Simms Mann virtual workshop to focus on women’s sexual health, body image after cancer

‘You’re not broken because you went through changes.’
Cancer diagnosis and treatment can often leave survivors feeling like strangers in their own bodies, says Madeline Elia, LCSW, a counselor with the Simms/Mann-UCLA Center for Integrative Oncology.

Cancer diagnosis and treatment can often leave survivors feeling like strangers in their own bodies. Physical and emotional scars of the experience can affect a person’s confidence, sexuality and even identity, says Aubrey Farabee, MSW, a counselor with the Simms Mann-UCLA Center for Integrative Oncology.

Farabee and UCLA Health colleagues Rachel Frankenthal, PA-C, MPH, a certified gynecologic oncology physician assistant, and Emily Whalen, DPT, who specializes in pelvic floor physical therapy, will discuss “Cancer, Sexual Health and Body Image” at a live virtual workshop presented by the Simms Mann Center on Feb. 15.

The 90-minute workshop provides a safe space to discuss things that aren’t easy to talk about, Farabee says. It will not only address sexuality and intimacy, but how to rebuild trust in one’s body and adjust to physical changes after cancer treatment.

“It validates that it’s not vain to need to explore how to be in your body again,” she says.

Among the topics that Farabee will cover:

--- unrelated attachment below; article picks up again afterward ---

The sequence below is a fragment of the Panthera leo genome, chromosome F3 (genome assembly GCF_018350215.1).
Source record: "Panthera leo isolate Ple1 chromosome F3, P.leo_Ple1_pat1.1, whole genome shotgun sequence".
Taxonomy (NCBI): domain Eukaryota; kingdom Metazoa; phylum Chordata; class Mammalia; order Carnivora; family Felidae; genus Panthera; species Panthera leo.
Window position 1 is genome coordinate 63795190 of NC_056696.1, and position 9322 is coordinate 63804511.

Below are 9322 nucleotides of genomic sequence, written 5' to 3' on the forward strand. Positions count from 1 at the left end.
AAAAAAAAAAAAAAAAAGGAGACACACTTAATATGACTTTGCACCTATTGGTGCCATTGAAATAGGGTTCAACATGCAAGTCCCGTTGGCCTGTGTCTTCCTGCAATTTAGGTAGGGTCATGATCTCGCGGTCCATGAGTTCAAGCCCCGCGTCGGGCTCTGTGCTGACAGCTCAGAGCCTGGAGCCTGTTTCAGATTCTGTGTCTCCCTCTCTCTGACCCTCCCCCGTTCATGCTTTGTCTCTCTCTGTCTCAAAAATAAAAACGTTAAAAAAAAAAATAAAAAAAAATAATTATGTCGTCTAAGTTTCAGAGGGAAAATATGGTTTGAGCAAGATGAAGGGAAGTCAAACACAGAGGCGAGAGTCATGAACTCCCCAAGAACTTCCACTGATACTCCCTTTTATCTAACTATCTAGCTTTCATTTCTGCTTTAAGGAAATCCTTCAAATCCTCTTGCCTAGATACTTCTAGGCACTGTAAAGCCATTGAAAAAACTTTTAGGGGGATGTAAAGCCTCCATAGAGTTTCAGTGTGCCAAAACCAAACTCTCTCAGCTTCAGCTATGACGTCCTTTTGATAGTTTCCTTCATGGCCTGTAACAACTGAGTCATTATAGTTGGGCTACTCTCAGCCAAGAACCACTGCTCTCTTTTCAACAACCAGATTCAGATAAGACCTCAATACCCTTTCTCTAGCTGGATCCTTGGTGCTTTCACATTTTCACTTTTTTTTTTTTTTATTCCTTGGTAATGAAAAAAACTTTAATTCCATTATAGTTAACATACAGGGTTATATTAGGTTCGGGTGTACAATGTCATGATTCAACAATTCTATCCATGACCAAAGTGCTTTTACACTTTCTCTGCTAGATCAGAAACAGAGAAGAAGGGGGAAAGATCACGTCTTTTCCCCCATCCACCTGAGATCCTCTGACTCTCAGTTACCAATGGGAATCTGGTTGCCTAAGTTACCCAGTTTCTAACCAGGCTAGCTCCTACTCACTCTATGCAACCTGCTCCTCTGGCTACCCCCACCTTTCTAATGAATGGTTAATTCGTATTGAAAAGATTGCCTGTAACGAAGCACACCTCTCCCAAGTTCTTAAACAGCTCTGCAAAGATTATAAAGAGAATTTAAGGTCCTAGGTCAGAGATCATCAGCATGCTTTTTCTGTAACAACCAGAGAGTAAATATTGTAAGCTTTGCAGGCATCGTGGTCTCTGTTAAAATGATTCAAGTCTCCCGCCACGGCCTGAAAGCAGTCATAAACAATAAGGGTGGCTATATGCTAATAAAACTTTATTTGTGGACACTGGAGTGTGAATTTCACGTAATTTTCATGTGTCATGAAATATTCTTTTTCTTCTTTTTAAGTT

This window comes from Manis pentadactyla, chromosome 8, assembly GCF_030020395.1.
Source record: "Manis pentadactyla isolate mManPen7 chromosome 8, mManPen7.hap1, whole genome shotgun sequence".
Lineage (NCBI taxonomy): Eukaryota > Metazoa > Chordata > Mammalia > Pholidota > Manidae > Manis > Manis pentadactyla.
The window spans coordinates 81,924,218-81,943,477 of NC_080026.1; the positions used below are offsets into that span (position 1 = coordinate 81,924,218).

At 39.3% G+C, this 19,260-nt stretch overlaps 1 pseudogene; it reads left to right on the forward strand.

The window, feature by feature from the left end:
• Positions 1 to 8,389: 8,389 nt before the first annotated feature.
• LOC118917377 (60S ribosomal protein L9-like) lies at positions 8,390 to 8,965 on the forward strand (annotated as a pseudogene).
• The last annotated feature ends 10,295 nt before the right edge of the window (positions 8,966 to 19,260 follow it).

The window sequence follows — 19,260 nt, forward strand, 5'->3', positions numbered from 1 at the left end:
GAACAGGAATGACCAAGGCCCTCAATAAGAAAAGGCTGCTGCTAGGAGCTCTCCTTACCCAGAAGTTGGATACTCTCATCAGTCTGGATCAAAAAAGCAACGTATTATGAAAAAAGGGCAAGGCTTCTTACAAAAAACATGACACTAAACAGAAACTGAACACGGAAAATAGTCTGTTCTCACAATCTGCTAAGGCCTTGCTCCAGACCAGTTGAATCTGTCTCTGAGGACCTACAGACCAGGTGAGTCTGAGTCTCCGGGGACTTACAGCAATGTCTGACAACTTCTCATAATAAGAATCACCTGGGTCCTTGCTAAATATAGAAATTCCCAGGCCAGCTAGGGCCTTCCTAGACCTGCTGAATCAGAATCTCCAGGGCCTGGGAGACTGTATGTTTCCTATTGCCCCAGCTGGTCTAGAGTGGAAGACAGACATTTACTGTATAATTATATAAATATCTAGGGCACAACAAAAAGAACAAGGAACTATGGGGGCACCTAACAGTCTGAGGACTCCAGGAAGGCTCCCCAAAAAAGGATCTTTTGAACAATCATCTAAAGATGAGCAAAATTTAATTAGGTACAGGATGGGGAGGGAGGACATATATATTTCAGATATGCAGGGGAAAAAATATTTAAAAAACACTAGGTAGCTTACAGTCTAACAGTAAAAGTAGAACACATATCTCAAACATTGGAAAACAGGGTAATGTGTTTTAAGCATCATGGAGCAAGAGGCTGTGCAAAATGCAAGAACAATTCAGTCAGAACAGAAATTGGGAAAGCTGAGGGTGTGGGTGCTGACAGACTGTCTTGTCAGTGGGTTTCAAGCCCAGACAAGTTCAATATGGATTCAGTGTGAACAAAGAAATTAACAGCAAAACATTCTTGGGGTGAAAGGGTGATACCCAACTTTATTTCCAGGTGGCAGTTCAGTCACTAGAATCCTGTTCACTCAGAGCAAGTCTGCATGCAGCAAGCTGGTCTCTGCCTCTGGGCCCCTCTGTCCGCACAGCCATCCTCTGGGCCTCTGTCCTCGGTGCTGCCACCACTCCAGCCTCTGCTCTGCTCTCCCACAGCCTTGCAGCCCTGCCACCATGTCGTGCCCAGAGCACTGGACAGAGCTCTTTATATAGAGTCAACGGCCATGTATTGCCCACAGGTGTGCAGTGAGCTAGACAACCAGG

• Breathing exercises to calm the nervous system
  • Practicing mindful awareness of sensual experiences, such as a shower or a massage
  • How masturbation can help establish comfort and familiarity with one’s body
  • Intimate experiences beyond sexual acts
  • Cultivating non-judgmental acceptance of one’s body

Physical changes that can affect sexual health

Frankenthal and Whalen will discuss the physical aspects of the body and sexuality after cancer treatment. 

More than half of breast and gynecologic cancer survivors report sexual challenges following treatment, Frankenthal says. Undergoing cancer treatment can be exhausting, traumatizing and painful, “which can certainly contribute to how patients view their bodies, themselves and their relationships,” she says. Treatment can also leave patients with treatment-related side effects including fatigue, neuropathy, hair loss and menopausal symptoms.

Surgical and medical treatments for gynecologic or other cancers can induce menopause, a much more abrupt onset than that of the natural lessening of estrogen with aging. Side effects of menopause can include hot flashes; mood changes; sleep problems; changes to nails, skin and hair; joint and muscle aches; fatigue; vaginal dryness; loss of libido; and trouble with orgasm.

Among the topics Frankenthal and Whalen will address:

  • Coping with the side effects of menopause, including vaginal dryness and painful intercourse
  • Vaginal stenosis and vaginal dilators
  • Pelvic floor dysfunction and pelvic floor physical therapy

The essence of the workshop is, “you’re not broken because you went through changes,” Farabee says. “You’re different and you can operate within those differences and still enjoy life and self and relationships and sex and masturbating and whatever you’re hoping to enjoy out of life.”

Take the Next Step